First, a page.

A new study finds that early alcohol use may contribute to long-term health consequences. Analysis of a survey over 40,000 U.S. adults suggests early drinking not only increases the risk of developing future alcohol dependency, but increases the chance of developing addiction at a younger age and of developing chronic, relapsing dependence.
Among all respondents who developed alcoholism at some point, almost half (47 percent) met the diagnostic criteria for alcohol dependence (alcoholism) by age 21.
The associations between early drinking and later problems held even after investigators controlled for other risk factors for dependence, adding to concerns that drinking at a young age might raise the risk of future alcohol problems rather than being an identifying feature of young people predisposed to risky behavior. The study appears in the July issue of Archives of Pediatrics & Adolescent Medicine, Volume 160, pages 739-746.
Elias Zerhouni, M.D., director of the NIH, said, “This is a very good example of how insights gained from health research can inform public policy. Converging research suggests that youthful drinking is associated with an increased risk of long-term, not just acute, health consequences.¬®
Scientists at the Boston University School of Public Health and Youth Alcohol Prevention Center, led by Dr. Ralph Hingson,* carried out the analysis using data from the 2001-2002 National Epidemiologic Survey on Alcohol and Related Conditions (NESARC), a representative survey of the U.S. civilian noninstitutionalized population aged 18 years and older.
NESARC involved face to face interviews with adults ages 18 and older. The survey used questions based on diagnostic criteria for alcohol abuse and alcohol dependence from the American Psychiatric Association’s Diagnostic and Statistical Manual of Mental Disorders-Fourth Edition (DSM-IV). In the study, “starting to drink” meant the age when respondents first drank alcohol, not counting tastes or sips.
NIAAA Director Dr. Ting-Kai Li said “this work underscores the need for research to clarify how early drinking relates to the risk of lifetime alcohol problems. In particular, it is important to learn whether early alcohol use may affect the developing brain in ways that increase vulnerability to dependence.”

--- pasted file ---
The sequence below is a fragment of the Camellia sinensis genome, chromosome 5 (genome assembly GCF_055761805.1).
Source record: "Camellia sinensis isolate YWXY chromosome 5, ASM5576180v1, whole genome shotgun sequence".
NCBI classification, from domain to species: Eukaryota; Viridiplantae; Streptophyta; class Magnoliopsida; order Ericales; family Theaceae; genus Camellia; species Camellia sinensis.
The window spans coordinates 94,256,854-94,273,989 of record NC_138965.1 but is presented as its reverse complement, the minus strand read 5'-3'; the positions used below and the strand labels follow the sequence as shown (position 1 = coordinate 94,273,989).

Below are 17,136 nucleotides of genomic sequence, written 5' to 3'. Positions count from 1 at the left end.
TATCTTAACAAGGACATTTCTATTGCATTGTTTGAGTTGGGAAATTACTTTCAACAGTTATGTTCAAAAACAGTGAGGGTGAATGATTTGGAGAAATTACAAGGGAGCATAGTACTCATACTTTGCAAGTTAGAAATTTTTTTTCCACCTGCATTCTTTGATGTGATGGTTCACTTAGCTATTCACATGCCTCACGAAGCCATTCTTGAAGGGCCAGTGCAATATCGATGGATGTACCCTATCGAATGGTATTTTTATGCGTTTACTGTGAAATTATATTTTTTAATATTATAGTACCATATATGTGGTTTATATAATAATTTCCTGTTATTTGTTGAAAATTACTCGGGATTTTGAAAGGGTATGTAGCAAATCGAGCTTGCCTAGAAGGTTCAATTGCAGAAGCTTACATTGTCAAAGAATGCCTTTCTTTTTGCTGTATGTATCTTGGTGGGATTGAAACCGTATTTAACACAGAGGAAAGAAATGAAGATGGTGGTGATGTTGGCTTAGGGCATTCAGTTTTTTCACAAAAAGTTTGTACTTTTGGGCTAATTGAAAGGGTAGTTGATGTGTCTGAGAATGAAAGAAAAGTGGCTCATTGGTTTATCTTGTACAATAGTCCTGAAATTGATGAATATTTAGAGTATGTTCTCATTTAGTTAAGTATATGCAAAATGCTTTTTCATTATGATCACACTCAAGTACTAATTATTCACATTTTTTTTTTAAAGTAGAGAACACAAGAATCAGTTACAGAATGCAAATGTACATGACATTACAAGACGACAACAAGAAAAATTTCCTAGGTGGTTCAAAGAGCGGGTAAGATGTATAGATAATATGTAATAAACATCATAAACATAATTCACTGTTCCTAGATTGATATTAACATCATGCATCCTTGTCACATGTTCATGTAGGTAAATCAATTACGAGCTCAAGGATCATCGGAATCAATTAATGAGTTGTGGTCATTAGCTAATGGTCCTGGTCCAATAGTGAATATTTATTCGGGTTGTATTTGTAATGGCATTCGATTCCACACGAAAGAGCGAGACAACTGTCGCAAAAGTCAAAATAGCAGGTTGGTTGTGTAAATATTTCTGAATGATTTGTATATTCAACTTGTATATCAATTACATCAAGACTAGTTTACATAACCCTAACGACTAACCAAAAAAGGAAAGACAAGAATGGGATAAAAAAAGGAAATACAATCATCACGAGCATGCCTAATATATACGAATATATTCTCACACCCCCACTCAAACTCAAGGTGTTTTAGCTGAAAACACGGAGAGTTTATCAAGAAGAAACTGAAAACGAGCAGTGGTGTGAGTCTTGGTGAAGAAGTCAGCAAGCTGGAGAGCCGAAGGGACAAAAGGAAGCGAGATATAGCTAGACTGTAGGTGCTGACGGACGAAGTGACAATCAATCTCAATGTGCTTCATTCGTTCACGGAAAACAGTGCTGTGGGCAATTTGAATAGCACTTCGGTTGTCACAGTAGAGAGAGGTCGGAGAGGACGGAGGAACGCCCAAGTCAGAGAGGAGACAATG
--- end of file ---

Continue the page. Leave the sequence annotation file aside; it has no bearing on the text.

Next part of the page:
In results that echo earlier studies, of those individuals who began drinking before age 14, 47 percent experienced dependence at some point, vs. 9 percent of those who began drinking at age 21 or older. In general, each additional year earlier than 21 that a respondent began to drink, the greater the odds that he or she would develop alcohol dependence at some point in life. While one quarter of all drinkers in the survey started drinking by age 16, nearly half (46 percent) of drinkers who developed alcohol dependence began drinking at age 16 or younger.
New findings showed that among all drinkers, early drinking was associated not only with a higher risk of developing alcoholism at some point, but also within 10 years of first starting to drink, before age 25, and within any year of adult life. Early drinking was also associated with increased risk of having multiple episodes of alcoholism. Further, among respondents who had had alcohol dependence at some point, those who began drinking young had episodes of longer duration and with a wider range of symptoms than those who started later.
Previous research has established the link between early onset of drinking and lifetime diagnosis of alcoholism. Key to understanding the relationship between early drinking and alcoholism risk is whether the act of drinking while young raises lifetime risk, or whether early drinking reflects an underlying predisposition for risky behavior in particular young people. In the latter case, early drinking would be considered a marker identifying individuals already at risk for developing alcoholism. In this study, investigators attempted to account for factors–such as family history of alcoholism, childhood antisocial behavior and depression, and smoking and drug use–known to be associated with higher risk. Even controlling for a number of risk factors and the effects of age differences among respondents, early drinking was associated with an increased risk of lifetime alcohol diagnosis.
In calculating the impact of early drinking on the risk of experiencing alcoholism, the study used statistical methods that account for the fact that older respondents have had a longer window of opportunity to develop alcoholism than younger respondents. The risk of those who began drinking before age 14 was multiplied by a factor (or “hazard ratio”) of 1.78 relative to those who started drinking at age 21 or older.
The recently released 2005 Youth Risk Behavior Survey–conducted by the Centers for Disease Control and Prevention–found that among high school students nationwide, 26 percent had drunk alcohol (other than a few sips) for the first time before age 13.
The authors conclude that the results of both studies support the need to take measures to delay alcohol consumption by underage youth. Dr. Hingson said, “This analysis suggests that interventions that delay drinking onset may not only reduce the acute consequences of drinking among youth, but may help reduce alcohol dependence among adolescents and adults. It’s an important public health issue for longitudinal research to resolve.”